LAS VEGAS (KLAS) — At the National Funeral Directors Association convention, more than a thousand attendees came together under one roof to showcase what the funeral industry is all about.
“We have over 360 exhibitors here who have brought different information and options for families to be able to pay tribute to their loved one,” Kurt Soffe, an association member, said.
Soffe is a 4th generation funeral director and knows how difficult the topic of death can be.
“My own father died in Ukraine at a train station, completely unexpected,” Soffe explained. “I got on a plane and flew over there to help my mom come home and to bring him home. The first thing my mother said to me was that we didn’t talk about this.”
“I believe everyone knows they’re going to die, they just don’t believe it,” Soffe added. “So when it happens, sometimes people are caught off guard. The most important thing is that there is permission by family members to have that conversation of a lifetime.”
He suggests doing your own research about the different types of funeral planning for you and your loved ones and asking questions.
“You need to find a funeral director that has a good reputation for listening and creativity,” Soffe explained. “What’s most important is to find out how to pay tribute to that life before that disposition occurs.”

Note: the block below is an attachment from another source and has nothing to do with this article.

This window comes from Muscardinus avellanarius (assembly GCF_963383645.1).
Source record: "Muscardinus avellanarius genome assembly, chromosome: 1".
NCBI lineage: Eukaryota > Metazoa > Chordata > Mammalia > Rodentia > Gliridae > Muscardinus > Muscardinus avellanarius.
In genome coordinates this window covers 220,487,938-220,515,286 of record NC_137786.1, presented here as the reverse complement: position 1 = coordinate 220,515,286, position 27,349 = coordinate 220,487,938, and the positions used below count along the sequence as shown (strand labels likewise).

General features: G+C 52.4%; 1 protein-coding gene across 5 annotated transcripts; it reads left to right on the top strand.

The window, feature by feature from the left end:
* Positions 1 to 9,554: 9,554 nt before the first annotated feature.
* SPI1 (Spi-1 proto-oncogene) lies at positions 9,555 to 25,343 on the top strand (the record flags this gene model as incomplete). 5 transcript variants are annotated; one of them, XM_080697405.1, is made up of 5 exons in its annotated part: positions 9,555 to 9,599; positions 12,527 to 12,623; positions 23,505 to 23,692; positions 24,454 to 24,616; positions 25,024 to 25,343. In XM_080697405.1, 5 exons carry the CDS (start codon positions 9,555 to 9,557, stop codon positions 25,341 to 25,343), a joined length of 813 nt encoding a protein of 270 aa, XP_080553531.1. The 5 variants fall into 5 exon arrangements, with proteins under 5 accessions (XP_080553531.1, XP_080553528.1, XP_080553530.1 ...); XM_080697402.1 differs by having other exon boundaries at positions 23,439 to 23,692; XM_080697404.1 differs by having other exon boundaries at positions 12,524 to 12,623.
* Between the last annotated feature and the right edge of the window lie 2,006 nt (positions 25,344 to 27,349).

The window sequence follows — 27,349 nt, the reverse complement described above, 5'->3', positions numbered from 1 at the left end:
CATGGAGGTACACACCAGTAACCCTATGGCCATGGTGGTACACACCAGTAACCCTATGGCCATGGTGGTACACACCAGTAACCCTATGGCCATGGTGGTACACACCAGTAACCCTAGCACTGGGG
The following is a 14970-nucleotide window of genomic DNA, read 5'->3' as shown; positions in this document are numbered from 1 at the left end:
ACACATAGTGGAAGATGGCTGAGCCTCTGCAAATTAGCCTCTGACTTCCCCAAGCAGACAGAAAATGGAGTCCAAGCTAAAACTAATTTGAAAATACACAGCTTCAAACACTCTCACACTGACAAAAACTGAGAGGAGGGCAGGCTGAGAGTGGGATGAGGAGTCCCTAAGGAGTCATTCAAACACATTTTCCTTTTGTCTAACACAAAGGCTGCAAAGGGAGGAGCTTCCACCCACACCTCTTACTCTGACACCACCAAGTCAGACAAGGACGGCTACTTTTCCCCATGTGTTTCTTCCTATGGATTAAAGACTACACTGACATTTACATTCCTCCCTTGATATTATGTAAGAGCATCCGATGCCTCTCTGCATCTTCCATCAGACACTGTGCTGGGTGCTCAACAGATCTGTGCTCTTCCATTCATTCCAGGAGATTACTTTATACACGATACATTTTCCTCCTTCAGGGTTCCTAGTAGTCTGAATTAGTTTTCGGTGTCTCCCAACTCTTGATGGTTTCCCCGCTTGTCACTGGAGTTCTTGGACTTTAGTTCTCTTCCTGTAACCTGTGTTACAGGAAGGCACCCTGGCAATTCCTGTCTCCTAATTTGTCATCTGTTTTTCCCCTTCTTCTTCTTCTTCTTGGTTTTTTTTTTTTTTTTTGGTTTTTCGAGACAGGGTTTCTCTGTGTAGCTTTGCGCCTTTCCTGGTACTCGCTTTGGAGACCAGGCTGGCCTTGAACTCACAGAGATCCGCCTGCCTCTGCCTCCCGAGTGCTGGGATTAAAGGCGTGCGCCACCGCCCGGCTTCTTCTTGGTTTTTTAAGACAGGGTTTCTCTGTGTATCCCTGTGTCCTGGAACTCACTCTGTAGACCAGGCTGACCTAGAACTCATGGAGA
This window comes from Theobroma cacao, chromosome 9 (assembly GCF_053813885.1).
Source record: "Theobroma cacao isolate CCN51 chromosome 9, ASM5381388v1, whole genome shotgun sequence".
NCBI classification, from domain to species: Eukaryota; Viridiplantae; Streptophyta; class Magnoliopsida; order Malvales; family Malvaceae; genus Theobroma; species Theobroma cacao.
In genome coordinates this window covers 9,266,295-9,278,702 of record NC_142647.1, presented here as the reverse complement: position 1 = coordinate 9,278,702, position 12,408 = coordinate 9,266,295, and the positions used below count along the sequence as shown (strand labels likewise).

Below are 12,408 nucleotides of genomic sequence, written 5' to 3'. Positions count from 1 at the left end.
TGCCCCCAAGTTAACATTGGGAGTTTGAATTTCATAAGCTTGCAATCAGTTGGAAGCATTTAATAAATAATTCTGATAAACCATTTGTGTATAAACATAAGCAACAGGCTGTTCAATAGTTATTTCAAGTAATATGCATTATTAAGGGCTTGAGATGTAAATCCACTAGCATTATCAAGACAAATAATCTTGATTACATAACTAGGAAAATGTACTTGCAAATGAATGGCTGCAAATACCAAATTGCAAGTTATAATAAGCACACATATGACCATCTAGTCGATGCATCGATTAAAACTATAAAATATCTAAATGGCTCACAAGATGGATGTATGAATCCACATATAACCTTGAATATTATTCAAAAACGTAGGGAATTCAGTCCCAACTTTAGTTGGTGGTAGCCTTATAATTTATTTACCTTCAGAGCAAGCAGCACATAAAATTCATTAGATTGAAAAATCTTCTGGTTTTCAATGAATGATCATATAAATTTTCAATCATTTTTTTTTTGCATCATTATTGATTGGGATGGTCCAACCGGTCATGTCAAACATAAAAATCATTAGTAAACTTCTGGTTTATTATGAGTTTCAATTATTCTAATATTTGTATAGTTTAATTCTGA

Gail Marquardt is the VP of consumer engagement for the association. “Remembering a life” is the association’s consumer initiative, to teach families what to expect.
“Our goal is to educate consumers about the value of a funeral, the value of a funeral director, and the importance of remembering loved ones after they die,” Marquardt explained. “People may say ‘Just cremate me and don’t have a service,’ but the conversation really needs to be with the entire family to say ‘What would be helpful for you after this person is gone? Would it be helpful for you to gather with family and friends and share stories with each other?'”
Breaking the stigma surrounding death is also key. Soffe said shifting the focus to honoring and celebrating your loved one can help.
“One of the best ways I have found is to start a conversation and ask about the generation that has gone already. Tell us about grandma or great-grandma. Tell us about their likes and dislikes. It is amazing how the connectivity between the older generations flows into the current generation,” added Soffe. “Videotape their conversations because to hear their voice and to hear their actual wishes and desires really can settle a family and their nerves.”
Soffe said advance funding is also widely available now so funerals can be prepaid without the hassle saving you time and money.
“Peace of mind is priceless because of 2 things: There isn’t a financial obligation and the decisions made are in conjunction with that loved one that is now gone,” said Soffe.
Funeral directors also strongly recommend you get your loved one’s funeral plans in writing, including special wishes and plans for the surviving spouse.